Most of them speak Kikongo, which is divided into many dialects that are not sometimes mutually intelligible, but they also speak Portuguese as their first or second language in Angola and French in the Republic of the Congo and the Democratic Republic of the Congo. Others still speak Lingala a common Lingua Franca in Western Congo, or Kikongo ya Leta (also called Kituba in Congo), a creole form of Kikongo spoken widely in the Republic of the Congo, the Democratic Republic of the Congo and Angola.


The Bakongo cultivate cassava, bananas, maize, sweet potatoes, peanuts (groundnuts), beans, and taro. Cash crops are coffee, cacao, urena, bananas, and palm oil. Fishing and hunting are still practiced by some groups, but many Bakongo live, work and trade in towns.


Traditional Kongo religion believed heavily on the concept of the dead, as most of the inhabitants of the other world are held to have once lived in this world. Only Nzambi Mpungu, the name for the high god, is usually held to have existed outside the world and to have created it. Other categories of the dead include bakulu or ancestors, the souls of the recently departed, and in some cases, more powerful beings held to be the souls of the long departed. There are also supernatural beings who are guardians of particular places and territories, sometimes held to be the soul of the founder, and there are those who inhabit and are captured in minkisi (singular nkisi), or charms, whose operation is the closest to magic. The value of these supernatural operations is generally held to be in the intentions of the worker, rather than the other world having spirits or souls that are intrisically good or bad.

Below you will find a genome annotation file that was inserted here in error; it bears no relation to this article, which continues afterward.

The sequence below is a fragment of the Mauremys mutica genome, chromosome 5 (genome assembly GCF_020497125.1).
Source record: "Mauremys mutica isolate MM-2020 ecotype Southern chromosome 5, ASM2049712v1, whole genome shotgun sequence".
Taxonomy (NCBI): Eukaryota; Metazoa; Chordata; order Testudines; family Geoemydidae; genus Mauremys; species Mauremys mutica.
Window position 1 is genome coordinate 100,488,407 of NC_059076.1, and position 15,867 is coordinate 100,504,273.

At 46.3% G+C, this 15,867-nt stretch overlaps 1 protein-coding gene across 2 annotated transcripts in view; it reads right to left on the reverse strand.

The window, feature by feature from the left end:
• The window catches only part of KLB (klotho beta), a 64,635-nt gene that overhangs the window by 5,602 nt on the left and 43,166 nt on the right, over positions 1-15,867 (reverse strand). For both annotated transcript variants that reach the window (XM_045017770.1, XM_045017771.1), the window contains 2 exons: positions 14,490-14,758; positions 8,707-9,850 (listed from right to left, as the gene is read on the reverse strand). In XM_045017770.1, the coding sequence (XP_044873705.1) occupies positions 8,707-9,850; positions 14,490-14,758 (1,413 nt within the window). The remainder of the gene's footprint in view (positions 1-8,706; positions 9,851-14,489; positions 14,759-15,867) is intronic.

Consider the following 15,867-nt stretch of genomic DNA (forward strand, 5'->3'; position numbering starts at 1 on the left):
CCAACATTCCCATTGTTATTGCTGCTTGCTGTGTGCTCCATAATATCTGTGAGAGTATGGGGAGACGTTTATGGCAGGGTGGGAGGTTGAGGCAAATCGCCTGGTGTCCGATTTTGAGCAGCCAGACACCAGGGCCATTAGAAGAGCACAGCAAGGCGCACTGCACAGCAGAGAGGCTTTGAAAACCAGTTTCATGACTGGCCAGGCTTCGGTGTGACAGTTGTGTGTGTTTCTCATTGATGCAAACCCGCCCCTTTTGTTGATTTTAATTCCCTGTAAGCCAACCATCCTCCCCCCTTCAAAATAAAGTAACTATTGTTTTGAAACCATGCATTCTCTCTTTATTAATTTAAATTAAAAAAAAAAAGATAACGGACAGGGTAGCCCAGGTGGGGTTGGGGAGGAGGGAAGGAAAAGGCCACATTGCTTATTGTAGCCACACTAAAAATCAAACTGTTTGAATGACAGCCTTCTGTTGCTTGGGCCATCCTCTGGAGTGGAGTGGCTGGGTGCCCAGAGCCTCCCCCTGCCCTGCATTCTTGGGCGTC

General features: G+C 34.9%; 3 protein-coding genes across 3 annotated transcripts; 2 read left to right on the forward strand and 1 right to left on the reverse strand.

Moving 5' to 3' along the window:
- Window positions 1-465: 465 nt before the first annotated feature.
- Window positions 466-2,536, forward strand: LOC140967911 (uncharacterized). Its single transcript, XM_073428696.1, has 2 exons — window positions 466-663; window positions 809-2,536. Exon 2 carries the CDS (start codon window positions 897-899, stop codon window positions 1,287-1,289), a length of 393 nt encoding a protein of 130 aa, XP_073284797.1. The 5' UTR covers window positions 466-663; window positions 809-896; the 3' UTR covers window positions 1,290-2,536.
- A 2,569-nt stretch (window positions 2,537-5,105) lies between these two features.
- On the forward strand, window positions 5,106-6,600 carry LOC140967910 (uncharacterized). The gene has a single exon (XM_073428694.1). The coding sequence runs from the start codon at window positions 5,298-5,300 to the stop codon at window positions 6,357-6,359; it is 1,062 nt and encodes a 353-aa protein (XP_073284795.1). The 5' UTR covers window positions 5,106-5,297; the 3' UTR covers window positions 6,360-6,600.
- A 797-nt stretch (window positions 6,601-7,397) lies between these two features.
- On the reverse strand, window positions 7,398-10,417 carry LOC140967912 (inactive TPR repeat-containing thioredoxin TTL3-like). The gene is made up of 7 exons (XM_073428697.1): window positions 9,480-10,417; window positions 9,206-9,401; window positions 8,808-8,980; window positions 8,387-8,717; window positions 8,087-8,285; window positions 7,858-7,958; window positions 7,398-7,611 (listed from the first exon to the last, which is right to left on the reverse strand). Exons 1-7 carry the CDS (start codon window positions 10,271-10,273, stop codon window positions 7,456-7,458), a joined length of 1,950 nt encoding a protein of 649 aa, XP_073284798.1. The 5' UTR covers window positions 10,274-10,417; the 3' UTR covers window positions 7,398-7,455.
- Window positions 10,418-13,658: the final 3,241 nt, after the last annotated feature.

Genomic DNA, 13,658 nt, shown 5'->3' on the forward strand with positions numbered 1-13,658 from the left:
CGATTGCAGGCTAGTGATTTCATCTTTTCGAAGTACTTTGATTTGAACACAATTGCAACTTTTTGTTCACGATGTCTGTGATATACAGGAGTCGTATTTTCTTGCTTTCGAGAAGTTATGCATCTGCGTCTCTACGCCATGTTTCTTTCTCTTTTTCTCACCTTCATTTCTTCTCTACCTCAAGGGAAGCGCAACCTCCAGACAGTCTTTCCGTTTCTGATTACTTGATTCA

Following the conversion of Nzinga Nkuwu in 1491 most of the inhabitants of the Kingdom of Kongo converted to Christianity, though they continued their older beliefs within its fold, through syncretic practices within the Roman Catholic Church in Kongo. Many thousands of Kongo were transported across the Atlantic to the Americas, and especially to Brazil. The Afro-Brazilian Quimbanda religion is a new world manifestation of Bantu religion and spirituality.

Other Kongo living outside the Kingdom of Kongo were not converted and continued their traditional form of religion. Since the 1880s Protestant missionaries, and then renewed Catholic missionaries have claimed a large number of Kongo as converts. Following 1921, a new form of Christianity preached by Simon Kimbangu became extremely popular in spite of the attempts of both Belgian and Portuguese governments to support it. Kimbanguism is a very powerful religious spiritual force today, as is one of its modern spin-offs, the Dibundu dia Kongo led by Mwanda Nsemi.


The Kongo week used to consist of four days: Konzo, Nkenge, Nsona and Nkandu. The third day, Nsona, was held sacred. The tradition has continued to the modern days so that among some Bakongo the third day of the week, Wednesday, is revered in the same way as Nsona.

See also

  • Kimpa Vita The 17th century female prophet, still worshipped as saint by some.
  • Nkisi "Sacred Medicine" that was once used primarily by the Bakongo and people of the surrounding areas.